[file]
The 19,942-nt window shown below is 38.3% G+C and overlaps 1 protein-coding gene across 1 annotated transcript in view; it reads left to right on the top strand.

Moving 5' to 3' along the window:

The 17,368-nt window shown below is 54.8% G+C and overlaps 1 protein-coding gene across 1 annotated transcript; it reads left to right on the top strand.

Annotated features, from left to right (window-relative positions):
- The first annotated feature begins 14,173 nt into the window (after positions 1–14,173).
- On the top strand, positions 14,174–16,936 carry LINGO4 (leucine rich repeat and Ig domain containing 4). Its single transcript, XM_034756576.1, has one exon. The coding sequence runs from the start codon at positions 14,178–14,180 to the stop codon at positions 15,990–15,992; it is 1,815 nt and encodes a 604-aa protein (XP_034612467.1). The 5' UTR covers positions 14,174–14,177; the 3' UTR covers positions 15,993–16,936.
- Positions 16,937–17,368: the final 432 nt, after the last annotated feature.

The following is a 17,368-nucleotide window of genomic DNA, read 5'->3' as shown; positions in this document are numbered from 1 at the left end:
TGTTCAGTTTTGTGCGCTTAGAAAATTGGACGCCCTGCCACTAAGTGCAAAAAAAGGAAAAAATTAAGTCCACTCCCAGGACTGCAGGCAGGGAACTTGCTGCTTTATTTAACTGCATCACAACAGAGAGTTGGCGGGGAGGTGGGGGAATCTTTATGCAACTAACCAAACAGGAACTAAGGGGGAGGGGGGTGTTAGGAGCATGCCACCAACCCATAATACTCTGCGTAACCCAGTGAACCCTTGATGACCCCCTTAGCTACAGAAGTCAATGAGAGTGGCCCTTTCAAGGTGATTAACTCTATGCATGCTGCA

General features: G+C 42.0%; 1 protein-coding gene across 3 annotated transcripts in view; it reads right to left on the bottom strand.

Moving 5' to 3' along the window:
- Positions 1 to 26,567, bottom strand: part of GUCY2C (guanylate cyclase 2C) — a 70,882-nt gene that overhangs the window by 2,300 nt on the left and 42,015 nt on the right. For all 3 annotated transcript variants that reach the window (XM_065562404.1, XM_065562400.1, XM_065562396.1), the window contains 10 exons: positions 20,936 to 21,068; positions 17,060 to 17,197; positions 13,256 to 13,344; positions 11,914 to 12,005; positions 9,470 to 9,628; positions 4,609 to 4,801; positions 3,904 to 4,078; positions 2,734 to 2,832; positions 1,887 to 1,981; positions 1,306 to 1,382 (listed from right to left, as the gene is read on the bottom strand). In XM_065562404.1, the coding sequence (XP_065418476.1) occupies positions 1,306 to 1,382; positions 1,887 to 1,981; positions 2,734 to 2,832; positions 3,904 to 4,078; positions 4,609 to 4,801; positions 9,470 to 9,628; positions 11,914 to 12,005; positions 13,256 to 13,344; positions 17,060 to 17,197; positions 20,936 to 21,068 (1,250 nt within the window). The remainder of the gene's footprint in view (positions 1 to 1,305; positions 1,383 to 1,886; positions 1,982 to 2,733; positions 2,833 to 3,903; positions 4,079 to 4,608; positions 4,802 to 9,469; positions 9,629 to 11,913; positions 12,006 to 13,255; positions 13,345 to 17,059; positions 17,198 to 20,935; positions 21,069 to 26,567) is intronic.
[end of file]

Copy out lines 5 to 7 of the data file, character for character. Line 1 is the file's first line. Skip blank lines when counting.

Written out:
- The first annotated feature begins 14,173 nt into the window (after positions 1–14,173).
- On the top strand, positions 14,174–16,936 carry LINGO4 (leucine rich repeat and Ig domain containing 4). Its single transcript, XM_034756576.1, has one exon. The coding sequence runs from the start codon at positions 14,178–14,180 to the stop codon at positions 15,990–15,992; it is 1,815 nt and encodes a 604-aa protein (XP_034612467.1). The 5' UTR covers positions 14,174–14,177; the 3' UTR covers positions 15,993–16,936.
- Positions 16,937–17,368: the final 432 nt, after the last annotated feature.